GENESIS OF THE MATHO MUSEUM PROJECT

The Matho Monastery has been a haven for followers of the Sakya order of Tibetan Buddhism since 1410, when it was established by the Sakya scholar Dorjie Palzang.  Nestled in the Himalayan foothills and overlooking the Indus river, Matho is a rare gem in the Ladakh region of India.  Ladakh is one of a few predominantly Buddhist regions remaining in South Asia, and Matho is its only Sakya Monestary in the Indus Valley.  Until the initiation of the Matho Museum Project, the monastery was known for its yearly oracle festival in spring.  Now, the monastery’s singular collection of devotional art has begun to attract attention.

The collection is exceptional for its size, diversity and quality.  It is Dungsey Vajra’s wish to restore the monastery’s collection and ensure the survival of these sacred pieces for the next millennium.

CONSTRUCTING THE MUSEUM

After centuries of devotional use and exposure to the harsh climate of Ladakh, some of the pieces are in need of serious repair if they are to survive.  Local and international restorers will clean and restore the most distinctive pieces and create an inventory of all objects to file with the International Council of Museums.  In the long term, the project hopes to have the monastery declared a UNESCO World Heritage Site.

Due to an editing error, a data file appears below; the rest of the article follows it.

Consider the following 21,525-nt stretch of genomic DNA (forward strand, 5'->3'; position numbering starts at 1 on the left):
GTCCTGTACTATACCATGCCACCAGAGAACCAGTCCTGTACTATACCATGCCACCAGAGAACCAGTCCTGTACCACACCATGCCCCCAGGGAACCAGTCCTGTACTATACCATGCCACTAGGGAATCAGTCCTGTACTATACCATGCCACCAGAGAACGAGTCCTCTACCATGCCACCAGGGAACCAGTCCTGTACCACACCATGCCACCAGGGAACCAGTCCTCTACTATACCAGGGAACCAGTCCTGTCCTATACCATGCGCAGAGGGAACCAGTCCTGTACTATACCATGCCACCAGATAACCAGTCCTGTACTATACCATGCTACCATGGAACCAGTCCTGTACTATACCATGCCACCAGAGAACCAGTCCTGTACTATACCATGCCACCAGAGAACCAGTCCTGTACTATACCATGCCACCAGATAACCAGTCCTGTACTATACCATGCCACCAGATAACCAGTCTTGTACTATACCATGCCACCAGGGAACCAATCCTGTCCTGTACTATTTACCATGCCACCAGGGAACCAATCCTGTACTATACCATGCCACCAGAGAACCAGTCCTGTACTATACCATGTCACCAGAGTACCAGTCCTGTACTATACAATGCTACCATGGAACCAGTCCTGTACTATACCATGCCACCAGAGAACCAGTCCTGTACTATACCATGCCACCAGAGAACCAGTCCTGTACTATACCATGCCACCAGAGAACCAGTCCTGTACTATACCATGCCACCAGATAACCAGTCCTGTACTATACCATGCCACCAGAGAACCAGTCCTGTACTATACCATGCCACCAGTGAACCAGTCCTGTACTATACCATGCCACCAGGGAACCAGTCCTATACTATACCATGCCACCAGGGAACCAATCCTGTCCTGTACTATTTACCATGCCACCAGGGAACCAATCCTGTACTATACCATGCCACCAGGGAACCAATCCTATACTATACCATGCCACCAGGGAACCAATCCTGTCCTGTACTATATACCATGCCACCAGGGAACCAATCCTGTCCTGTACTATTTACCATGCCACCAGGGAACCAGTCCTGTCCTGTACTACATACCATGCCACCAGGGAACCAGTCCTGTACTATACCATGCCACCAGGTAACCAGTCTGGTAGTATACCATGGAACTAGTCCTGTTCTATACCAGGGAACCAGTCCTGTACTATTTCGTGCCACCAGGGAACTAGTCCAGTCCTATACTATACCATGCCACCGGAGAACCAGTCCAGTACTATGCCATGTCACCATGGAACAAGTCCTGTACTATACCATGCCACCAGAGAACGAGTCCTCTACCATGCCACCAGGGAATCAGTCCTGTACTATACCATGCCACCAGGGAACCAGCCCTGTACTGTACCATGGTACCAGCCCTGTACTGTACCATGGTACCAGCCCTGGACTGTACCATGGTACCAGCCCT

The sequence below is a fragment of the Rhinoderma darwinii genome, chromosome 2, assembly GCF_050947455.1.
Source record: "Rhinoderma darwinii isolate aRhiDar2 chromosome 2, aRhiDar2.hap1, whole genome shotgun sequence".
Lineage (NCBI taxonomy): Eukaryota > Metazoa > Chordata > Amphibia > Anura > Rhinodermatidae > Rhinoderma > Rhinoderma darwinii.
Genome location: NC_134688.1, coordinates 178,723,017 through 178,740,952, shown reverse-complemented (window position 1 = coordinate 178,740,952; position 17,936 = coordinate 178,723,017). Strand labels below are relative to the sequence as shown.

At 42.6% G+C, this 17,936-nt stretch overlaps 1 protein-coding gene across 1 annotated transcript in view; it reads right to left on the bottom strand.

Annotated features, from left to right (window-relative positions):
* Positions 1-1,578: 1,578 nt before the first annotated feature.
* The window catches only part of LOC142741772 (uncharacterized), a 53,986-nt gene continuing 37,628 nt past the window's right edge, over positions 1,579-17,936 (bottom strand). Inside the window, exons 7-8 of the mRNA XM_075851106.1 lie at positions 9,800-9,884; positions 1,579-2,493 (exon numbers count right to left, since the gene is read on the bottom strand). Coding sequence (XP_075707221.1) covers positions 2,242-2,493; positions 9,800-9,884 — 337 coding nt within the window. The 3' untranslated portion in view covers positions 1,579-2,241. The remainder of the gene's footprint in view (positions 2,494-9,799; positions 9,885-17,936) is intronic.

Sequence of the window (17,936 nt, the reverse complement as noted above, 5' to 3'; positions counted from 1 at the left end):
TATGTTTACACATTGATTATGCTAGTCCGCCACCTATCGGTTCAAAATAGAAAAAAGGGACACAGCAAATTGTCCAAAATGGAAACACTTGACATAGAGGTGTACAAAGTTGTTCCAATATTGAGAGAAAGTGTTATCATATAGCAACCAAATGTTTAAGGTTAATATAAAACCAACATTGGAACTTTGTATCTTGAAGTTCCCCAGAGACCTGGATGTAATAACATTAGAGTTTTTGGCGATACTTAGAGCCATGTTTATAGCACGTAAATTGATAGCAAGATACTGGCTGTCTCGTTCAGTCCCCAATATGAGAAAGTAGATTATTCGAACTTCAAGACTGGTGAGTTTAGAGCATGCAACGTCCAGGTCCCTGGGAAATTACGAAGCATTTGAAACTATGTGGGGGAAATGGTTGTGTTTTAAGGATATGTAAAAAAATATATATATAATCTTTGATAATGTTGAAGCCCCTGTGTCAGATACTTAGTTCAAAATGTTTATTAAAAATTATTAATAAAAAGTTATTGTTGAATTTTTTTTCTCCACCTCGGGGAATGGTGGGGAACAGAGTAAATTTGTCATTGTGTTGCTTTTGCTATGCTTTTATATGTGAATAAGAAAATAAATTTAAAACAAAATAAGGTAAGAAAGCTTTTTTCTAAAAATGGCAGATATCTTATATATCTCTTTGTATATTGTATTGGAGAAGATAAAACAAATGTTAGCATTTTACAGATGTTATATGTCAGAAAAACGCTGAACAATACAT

The Matho Museum Project will not only restore these artefacts and build a museum on the 15th century base of the monastery.  It will create a sustainable economic base for the region by training a local restoration team in internationally accepted techniques.

The Matho Monastery Cultural and Welfare Society, which represents the monks of Matho will ultimately run the museum. The Matho Museum Project is an international arts preservation project funded by the Good Karma Foundation (a registered charity in England & Wales) and the Himalayan Arts Preservation Association (France).

The Museum will cover three levels and will be constructed within the monastery complex on an existing 15th century stone structure that will be restored for this purpose. Design will follow the Sakyapa style of the 15th century and will blend in with the existing monastery complex.

Only traditional methods and materials will be used for construction. The pieces of art on display at the Matho Museum will be devotional in nature. These visual representations of Buddhism rely heavily on scripture, which provides the context for allegorical images.